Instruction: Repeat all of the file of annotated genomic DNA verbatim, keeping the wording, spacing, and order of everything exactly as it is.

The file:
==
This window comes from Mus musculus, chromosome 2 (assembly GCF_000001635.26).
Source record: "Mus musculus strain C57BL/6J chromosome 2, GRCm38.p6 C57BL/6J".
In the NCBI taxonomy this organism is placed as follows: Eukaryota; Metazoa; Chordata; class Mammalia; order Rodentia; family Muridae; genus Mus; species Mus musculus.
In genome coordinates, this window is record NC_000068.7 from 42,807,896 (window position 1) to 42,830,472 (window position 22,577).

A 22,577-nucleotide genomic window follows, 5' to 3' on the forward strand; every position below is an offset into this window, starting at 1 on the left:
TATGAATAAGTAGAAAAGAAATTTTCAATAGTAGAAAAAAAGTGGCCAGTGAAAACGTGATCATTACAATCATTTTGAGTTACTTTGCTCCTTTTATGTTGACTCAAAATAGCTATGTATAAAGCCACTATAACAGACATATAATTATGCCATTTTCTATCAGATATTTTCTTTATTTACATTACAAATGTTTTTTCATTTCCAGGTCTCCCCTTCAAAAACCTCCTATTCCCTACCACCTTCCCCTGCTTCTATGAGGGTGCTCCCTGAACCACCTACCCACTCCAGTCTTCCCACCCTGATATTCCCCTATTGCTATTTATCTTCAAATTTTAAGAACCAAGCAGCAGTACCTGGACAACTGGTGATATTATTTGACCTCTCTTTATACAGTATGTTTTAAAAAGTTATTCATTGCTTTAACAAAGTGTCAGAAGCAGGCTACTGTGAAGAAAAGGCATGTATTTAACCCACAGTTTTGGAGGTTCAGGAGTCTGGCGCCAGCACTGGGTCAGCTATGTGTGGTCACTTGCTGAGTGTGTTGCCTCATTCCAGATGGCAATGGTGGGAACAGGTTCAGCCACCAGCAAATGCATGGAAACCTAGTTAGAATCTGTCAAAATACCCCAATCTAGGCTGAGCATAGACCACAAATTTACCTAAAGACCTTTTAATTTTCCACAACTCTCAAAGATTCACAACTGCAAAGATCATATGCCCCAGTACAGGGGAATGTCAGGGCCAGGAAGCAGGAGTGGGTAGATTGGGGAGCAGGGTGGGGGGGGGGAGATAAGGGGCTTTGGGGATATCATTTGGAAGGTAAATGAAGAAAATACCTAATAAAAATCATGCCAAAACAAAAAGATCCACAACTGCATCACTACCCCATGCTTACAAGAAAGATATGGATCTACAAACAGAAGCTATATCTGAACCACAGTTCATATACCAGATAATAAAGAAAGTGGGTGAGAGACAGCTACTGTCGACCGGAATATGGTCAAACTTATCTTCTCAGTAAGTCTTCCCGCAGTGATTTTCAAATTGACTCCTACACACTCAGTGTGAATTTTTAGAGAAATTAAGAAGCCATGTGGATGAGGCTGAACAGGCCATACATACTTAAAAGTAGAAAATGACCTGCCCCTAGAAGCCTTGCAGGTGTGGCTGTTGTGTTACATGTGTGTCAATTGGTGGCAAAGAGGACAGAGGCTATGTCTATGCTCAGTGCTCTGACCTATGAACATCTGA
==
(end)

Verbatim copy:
This window comes from Mus musculus, chromosome 2 (assembly GCF_000001635.26).
Source record: "Mus musculus strain C57BL/6J chromosome 2, GRCm38.p6 C57BL/6J".
In the NCBI taxonomy this organism is placed as follows: Eukaryota; Metazoa; Chordata; class Mammalia; order Rodentia; family Muridae; genus Mus; species Mus musculus.
In genome coordinates, this window is record NC_000068.7 from 42,807,896 (window position 1) to 42,830,472 (window position 22,577).

A 22,577-nucleotide genomic window follows, 5' to 3' on the forward strand; every position below is an offset into this window, starting at 1 on the left:
TATGAATAAGTAGAAAAGAAATTTTCAATAGTAGAAAAAAAGTGGCCAGTGAAAACGTGATCATTACAATCATTTTGAGTTACTTTGCTCCTTTTATGTTGACTCAAAATAGCTATGTATAAAGCCACTATAACAGACATATAATTATGCCATTTTCTATCAGATATTTTCTTTATTTACATTACAAATGTTTTTTCATTTCCAGGTCTCCCCTTCAAAAACCTCCTATTCCCTACCACCTTCCCCTGCTTCTATGAGGGTGCTCCCTGAACCACCTACCCACTCCAGTCTTCCCACCCTGATATTCCCCTATTGCTATTTATCTTCAAATTTTAAGAACCAAGCAGCAGTACCTGGACAACTGGTGATATTATTTGACCTCTCTTTATACAGTATGTTTTAAAAAGTTATTCATTGCTTTAACAAAGTGTCAGAAGCAGGCTACTGTGAAGAAAAGGCATGTATTTAACCCACAGTTTTGGAGGTTCAGGAGTCTGGCGCCAGCACTGGGTCAGCTATGTGTGGTCACTTGCTGAGTGTGTTGCCTCATTCCAGATGGCAATGGTGGGAACAGGTTCAGCCACCAGCAAATGCATGGAAACCTAGTTAGAATCTGTCAAAATACCCCAATCTAGGCTGAGCATAGACCACAAATTTACCTAAAGACCTTTTAATTTTCCACAACTCTCAAAGATTCACAACTGCAAAGATCATATGCCCCAGTACAGGGGAATGTCAGGGCCAGGAAGCAGGAGTGGGTAGATTGGGGAGCAGGGTGGGGGGGGGGAGATAAGGGGCTTTGGGGATATCATTTGGAAGGTAAATGAAGAAAATACCTAATAAAAATCATGCCAAAACAAAAAGATCCACAACTGCATCACTACCCCATGCTTACAAGAAAGATATGGATCTACAAACAGAAGCTATATCTGAACCACAGTTCATATACCAGATAATAAAGAAAGTGGGTGAGAGACAGCTACTGTCGACCGGAATATGGTCAAACTTATCTTCTCAGTAAGTCTTCCCGCAGTGATTTTCAAATTGACTCCTACACACTCAGTGTGAATTTTTAGAGAAATTAAGAAGCCATGTGGATGAGGCTGAACAGGCCATACATACTTAAAAGTAGAAAATGACCTGCCCCTAGAAGCCTTGCAGGTGTGGCTGTTGTGTTACATGTGTGTCAATTGGTGGCAAAGAGGACAGAGGCTATGTCTATGCTCAGTGCTCTGACCTATGAACATCTGA